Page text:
Prime Minister Narendra Modi will on October 15 formally launch seven new defence companies carved out of the Ordnance Factory Board (OFB), four months after Union Cabinet cleared the board’s corporatisation to boost its efficiency and competitiveness in a long-awaited reform in the country’s defence manufacturing sector, officials familiar with the development said on Monday.
The new companies will be formally launched through video conference on the occasion of Vijayadashami, also known as Dussehra. The government issued an order last month, dissolving OFB with effect from October 1.
The OFB, which earlier controlled 41 ordnance factories, has been split into seven government-owned entities that will produce ammunition and explosives, vehicles, weapons and equipment, troop comfort items, opto-electronics gear, parachutes and ancillary products.
These new companies have been named Advanced Weapons and Equipment India Limited, Troop Comforts Limited, India Optel Limited, Munitions India Limited, Avani Armoured Vehicles, Gliders India Limited and Yantra India Limited.
“All the indents previously placed on the OFBs by various services, CAPFs and state police have been converted into deemed contracts. These deemed contracts numbering 66 have a cumulative value of more than ₹65,000 crore,” said one of the officials cited above.
“This process has been smoothly concluded following months of extensive consultations with all the stakeholders prior to the unveiling of the new defence companies,” he added.
A total of 60% of the annual price of the indents will be paid by the services to the new defence public sector undertakings as mobilisation advance, said another official. “Mobilisation advance worth over ₹7,100 crore for the financial year 2021-22 has been paid to the DPSUs by the respective indentors,” he added.
Ordnance factories were engaged in the production of tanks, armoured personnel carriers, mine protected vehicles, bombs, rockets, artillery guns, anti-aircraft guns, parachutes, small arms, clothing and leather equipment for soldiers.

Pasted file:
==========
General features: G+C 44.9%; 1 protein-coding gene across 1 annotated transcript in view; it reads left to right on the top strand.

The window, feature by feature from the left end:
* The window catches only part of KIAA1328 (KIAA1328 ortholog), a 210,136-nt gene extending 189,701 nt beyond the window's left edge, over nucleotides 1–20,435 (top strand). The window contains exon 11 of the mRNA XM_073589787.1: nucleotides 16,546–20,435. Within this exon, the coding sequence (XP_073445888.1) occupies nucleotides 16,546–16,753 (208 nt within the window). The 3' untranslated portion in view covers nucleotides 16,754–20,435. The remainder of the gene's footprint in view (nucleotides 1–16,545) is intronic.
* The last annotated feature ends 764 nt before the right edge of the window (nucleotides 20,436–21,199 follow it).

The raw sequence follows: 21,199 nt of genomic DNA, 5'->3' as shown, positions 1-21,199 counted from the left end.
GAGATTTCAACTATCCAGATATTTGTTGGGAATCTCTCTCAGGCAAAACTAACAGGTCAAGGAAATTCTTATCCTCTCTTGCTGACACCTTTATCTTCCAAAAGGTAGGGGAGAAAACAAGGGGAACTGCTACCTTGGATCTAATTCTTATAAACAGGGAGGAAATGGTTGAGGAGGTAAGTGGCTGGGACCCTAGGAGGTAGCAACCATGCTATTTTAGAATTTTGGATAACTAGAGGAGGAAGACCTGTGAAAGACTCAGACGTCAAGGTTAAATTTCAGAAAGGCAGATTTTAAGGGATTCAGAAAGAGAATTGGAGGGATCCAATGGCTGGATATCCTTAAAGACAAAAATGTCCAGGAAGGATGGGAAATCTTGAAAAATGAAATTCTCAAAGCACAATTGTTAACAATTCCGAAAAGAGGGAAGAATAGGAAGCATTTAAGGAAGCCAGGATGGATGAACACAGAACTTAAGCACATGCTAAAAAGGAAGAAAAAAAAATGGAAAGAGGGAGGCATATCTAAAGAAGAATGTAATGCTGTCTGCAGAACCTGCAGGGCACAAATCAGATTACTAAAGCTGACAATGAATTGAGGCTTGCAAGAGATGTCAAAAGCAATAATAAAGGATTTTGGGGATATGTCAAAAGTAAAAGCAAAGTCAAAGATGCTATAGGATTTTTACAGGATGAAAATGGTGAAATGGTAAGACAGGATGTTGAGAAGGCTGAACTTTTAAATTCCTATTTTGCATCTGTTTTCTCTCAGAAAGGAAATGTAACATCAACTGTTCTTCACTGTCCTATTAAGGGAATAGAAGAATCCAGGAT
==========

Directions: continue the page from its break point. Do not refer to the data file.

The government expects the seven new professionally managed entities to increase their share in the domestic market through better capacity utilisation and also tap new export opportunities.
During the last two decades, various high-level committees underlined the need to improve the functioning of OFB and making its factories vehicles of self-reliance for the country’s defence preparedness.
The Comptroller and Auditor General also raised questions about the quality of products supplied by OFB and its overall performance in several past reports.
The factories controlled by the board employed at least 70,000 people who have been against the move to corporatize it.
The All-India Defence Employees Federation is among the four workers’ associations that have decided to boycott the official inauguration of the new companies on October 15, even though the government said there would be no change in the service conditions of the OFB employees and it was committed to safeguarding their interests.
All OFB employees (Group A, B and C) from different production units have been transferred to the corporate entities on deemed deputation for an initial period of two years without changing their service conditions as government employees.
In 2017, the government took action against 13 senior defence ministry bureaucrats from the Indian Ordnance Factories Service for the repeated failures of the ordnance factories to meet the shortfall in ammunition and poor quality of products.